Report on Earthquake Relief
Seattle Columnist Joel Connelly Responds to Anti-Catholic Stereotyping: "On issues from AIDS to stem cell research, Catholic teaching and 'the Vatican' get described as medieval obstacles to 21st century progress. Archbishop Alex Brunett is wondering whose agenda and what purpose is being served."
Germaine Greer on Birth Control
Human Cloning: A Catholic Perspective (How the Unthinkable Became Inevitable)
On the Nature of the Embryo by D. McManaman
Homily mentioning Dr. Hood
Good Friday Service for Life vs. Dr. Leroy Hood's Support of Cloning & Embryonic Stem Cell Research
Letter to Dr. Leroy Hood
From Bishop Wuerl:
While stem cell research may not be at the top of the list of concerns that many of us face in our day-to-day life, it is nonetheless of such significance that we all need to understand fully its realities as well as its consequences. Decisions made now could establish a principle that asserts and endorses that we are free to use the drastic means of taking another human life, if we deem that the end result justifies that dire action. To concede that the end - even if it is potential relief to long-standing illnesses and injuries - justifies the means is to send our children and grandchildren headlong down a slippery slope on a moral toboggan with neither a steering bar or brakes.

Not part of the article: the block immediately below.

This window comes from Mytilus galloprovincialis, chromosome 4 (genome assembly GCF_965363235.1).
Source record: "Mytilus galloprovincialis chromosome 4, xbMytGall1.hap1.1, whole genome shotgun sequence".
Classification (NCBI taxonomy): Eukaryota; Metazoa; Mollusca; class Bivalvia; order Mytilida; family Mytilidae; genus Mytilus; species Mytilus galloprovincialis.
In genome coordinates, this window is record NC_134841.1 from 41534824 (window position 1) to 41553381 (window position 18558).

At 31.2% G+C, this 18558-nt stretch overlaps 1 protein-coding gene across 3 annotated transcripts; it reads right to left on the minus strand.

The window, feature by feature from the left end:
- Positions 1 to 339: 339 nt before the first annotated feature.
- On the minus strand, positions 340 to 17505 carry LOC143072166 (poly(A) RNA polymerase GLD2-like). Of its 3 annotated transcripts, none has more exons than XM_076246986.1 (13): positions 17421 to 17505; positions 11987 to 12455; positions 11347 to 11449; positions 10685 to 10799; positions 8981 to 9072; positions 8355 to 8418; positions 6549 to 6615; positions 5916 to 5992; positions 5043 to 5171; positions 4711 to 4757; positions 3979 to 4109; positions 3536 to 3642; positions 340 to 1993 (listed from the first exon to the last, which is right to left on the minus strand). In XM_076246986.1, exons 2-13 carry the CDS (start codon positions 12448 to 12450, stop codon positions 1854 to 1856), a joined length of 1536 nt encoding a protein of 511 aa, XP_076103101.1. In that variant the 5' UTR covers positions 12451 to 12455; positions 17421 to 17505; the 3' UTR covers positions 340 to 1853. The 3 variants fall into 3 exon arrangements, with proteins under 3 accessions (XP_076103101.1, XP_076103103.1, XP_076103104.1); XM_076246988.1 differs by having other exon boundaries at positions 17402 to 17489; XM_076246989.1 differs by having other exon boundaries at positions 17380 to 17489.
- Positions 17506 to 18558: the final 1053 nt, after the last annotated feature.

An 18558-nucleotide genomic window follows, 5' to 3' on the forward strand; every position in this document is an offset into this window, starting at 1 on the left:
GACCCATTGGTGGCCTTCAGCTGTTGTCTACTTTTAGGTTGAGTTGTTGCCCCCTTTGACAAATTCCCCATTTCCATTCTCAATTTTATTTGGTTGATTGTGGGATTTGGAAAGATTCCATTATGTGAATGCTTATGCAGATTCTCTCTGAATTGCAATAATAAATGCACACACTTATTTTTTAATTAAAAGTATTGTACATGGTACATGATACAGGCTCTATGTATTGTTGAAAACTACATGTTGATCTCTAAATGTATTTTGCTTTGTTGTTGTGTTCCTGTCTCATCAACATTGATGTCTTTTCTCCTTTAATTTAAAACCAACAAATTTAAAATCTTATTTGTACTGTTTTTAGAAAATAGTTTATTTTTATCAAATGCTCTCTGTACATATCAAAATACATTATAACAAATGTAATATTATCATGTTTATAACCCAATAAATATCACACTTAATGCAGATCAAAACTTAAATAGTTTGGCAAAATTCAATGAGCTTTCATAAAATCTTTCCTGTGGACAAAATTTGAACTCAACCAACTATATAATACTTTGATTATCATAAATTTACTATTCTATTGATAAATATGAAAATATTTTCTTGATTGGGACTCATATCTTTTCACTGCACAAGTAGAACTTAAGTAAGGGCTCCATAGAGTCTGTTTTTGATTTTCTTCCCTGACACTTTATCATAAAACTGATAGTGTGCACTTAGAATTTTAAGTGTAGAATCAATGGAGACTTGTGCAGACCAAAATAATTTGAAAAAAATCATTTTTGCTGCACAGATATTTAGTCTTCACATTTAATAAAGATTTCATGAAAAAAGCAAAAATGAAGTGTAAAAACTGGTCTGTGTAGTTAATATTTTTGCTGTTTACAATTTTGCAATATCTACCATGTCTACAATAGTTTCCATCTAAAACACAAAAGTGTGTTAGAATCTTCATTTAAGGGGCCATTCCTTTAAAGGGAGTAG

And from Peter Singer (a Yale professor who wants to lead us further down the slippery slope):
The dispute is no longer about whether it is justifiable to end an infant's life if it won't be worth living but whether that end may be brought about by active means, or only by the withdrawal of treatment.
National Geographic July 2005 article on Stem Cells: One Culture They Fear Investigating
Did Pope Boniface VII ban the practice of cadaver dissection in the 1200s as Senator Arlen Specter asserted during the debate over funding research utilizing human embryos?